“To me, it makes absolutely no sense to have a minimum-wage guard responsible for multimillion-dollar critical infrastructure,” said Jeffrey Slotnick, a security consultant who leads a security council for ASIS International, the country’s largest industry group for security executives and managers. “Get rid of them. You’re better off without them.”

Background checks aren’t thorough

A majority of states – 41 – require armed-guard applicants to go through FBI background checks, but CIR found the checks in many states are far from thorough, plagued by delays, gaps in criminal records databases and bureaucratic inefficiencies. In several states, guards convicted of violent crimes kept their licenses for months or even years, allowing them to find work easily as hired guns.

On average, Wisconsin regulators took a little more than a year to revoke the licenses of armed guards convicted of serious crimes, while Pennsylvania regulators took an average of two and a half years to revoke an armed guard license after a conviction, from illegally selling firearms to sexual abuse of children.

Illinois regulators took even longer. CIR examined disciplinary records in the state to find all cases involving guards with firearms. On average, it took regulators more than three years to discipline guards after they had been arrested for or convicted of firearm-related offenses or crimes.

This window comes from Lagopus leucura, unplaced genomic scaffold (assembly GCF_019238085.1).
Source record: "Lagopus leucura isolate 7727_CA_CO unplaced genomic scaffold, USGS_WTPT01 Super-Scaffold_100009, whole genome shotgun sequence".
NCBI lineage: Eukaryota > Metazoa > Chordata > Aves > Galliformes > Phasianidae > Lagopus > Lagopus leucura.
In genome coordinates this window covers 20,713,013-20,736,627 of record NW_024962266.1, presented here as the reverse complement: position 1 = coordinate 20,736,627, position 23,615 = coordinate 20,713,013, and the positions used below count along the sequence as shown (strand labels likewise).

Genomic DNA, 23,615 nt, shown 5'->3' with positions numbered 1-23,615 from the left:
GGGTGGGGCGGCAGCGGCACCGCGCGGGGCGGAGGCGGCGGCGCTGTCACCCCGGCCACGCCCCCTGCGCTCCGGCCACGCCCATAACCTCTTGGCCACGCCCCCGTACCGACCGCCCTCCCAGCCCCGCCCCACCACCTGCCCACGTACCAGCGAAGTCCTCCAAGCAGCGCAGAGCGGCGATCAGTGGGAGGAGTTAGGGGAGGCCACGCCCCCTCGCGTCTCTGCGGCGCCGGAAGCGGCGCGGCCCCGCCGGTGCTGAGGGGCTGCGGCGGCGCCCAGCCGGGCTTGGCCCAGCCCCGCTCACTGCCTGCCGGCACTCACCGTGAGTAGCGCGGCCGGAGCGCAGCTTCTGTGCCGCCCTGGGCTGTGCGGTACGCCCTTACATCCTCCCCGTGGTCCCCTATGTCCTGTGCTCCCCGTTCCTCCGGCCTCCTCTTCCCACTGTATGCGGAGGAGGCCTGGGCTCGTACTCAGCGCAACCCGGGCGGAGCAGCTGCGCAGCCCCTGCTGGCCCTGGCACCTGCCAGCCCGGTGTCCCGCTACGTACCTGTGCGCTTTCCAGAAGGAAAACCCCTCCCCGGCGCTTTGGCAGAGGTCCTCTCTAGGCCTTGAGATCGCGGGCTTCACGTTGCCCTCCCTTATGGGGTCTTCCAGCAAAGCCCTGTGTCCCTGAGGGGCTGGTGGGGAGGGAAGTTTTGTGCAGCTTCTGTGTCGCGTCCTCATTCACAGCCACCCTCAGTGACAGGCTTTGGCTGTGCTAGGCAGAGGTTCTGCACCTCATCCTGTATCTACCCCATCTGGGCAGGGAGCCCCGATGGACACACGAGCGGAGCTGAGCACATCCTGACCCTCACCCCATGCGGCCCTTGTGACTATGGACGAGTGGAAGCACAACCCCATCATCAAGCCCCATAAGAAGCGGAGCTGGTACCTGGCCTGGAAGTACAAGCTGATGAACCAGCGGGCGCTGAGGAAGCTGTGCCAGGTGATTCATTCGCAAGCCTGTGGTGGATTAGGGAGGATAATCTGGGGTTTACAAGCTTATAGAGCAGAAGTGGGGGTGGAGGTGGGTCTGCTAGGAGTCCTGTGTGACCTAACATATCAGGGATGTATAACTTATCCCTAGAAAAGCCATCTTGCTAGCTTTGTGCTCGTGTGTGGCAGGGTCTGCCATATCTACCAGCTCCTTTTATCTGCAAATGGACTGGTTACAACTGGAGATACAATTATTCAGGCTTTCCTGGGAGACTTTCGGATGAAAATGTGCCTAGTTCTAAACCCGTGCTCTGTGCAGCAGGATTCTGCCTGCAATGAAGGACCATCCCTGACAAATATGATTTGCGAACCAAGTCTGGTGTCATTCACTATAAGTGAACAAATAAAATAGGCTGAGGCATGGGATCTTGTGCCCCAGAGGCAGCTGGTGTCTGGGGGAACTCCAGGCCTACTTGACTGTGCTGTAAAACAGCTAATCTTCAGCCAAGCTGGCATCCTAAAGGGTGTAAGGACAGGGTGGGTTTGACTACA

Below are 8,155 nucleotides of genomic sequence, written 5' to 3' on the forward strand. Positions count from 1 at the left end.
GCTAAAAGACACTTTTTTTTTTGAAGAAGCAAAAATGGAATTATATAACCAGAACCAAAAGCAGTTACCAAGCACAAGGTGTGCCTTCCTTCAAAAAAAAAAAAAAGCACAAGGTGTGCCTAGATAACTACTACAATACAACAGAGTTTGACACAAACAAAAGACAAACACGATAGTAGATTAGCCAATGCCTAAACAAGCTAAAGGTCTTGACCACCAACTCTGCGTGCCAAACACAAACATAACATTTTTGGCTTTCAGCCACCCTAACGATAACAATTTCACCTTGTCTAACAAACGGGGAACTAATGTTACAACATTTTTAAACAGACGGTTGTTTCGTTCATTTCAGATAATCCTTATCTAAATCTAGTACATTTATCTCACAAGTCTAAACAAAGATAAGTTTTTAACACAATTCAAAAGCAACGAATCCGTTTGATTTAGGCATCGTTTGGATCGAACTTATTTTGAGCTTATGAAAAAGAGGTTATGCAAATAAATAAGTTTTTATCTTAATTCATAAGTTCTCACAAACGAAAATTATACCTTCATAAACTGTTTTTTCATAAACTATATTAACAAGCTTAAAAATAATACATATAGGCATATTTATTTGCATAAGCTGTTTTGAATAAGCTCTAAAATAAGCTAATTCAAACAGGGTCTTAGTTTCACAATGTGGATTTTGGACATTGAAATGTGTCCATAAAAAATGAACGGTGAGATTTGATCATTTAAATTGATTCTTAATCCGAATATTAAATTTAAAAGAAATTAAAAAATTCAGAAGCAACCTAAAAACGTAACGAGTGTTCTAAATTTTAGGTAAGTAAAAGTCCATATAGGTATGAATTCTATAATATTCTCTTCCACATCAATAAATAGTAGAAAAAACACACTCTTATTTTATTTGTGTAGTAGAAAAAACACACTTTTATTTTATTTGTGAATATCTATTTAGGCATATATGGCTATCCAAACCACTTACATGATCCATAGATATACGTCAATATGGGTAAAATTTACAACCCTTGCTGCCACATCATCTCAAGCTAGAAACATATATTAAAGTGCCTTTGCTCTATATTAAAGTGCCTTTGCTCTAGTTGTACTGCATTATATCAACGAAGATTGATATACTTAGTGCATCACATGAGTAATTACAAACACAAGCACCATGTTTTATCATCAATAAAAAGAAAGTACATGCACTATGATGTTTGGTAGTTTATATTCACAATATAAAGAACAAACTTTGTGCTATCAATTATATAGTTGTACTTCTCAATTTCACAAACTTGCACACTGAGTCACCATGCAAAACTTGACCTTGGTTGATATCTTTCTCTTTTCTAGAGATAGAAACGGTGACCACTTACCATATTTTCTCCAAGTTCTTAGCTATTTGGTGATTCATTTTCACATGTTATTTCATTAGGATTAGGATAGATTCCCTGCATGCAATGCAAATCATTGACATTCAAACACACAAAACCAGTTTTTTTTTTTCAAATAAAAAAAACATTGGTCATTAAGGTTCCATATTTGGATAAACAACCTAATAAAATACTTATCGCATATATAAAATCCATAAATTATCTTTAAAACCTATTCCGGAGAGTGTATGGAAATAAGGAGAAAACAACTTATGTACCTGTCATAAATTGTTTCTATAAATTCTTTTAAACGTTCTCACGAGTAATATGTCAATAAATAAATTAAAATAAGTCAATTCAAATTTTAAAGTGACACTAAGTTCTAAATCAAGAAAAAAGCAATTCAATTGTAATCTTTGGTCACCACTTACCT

The delay is because Illinois conducts one background check on armed guards – when they initially are licensed. Afterward, a guard can work for years without scrutiny.

“The only background check that occurs is on the initial application,” said Sue Hofer, spokeswoman for the Illinois Department of Financial and Professional Regulation. “We don’t have the resources to monitor every single guard.”

“To be in a prison in the morning and that afternoon be an armed officer is crazy. … Without standards, things run amok.” — Ira Lipman, Guardsmark founder and president

While some states, such as Arizona, issue emergency license suspensions when a guard is arrested or charged in a violent crime, most states do nothing, allowing armed guards cycling slowly through the legal system to continue working, even if they are a danger to themselves or others.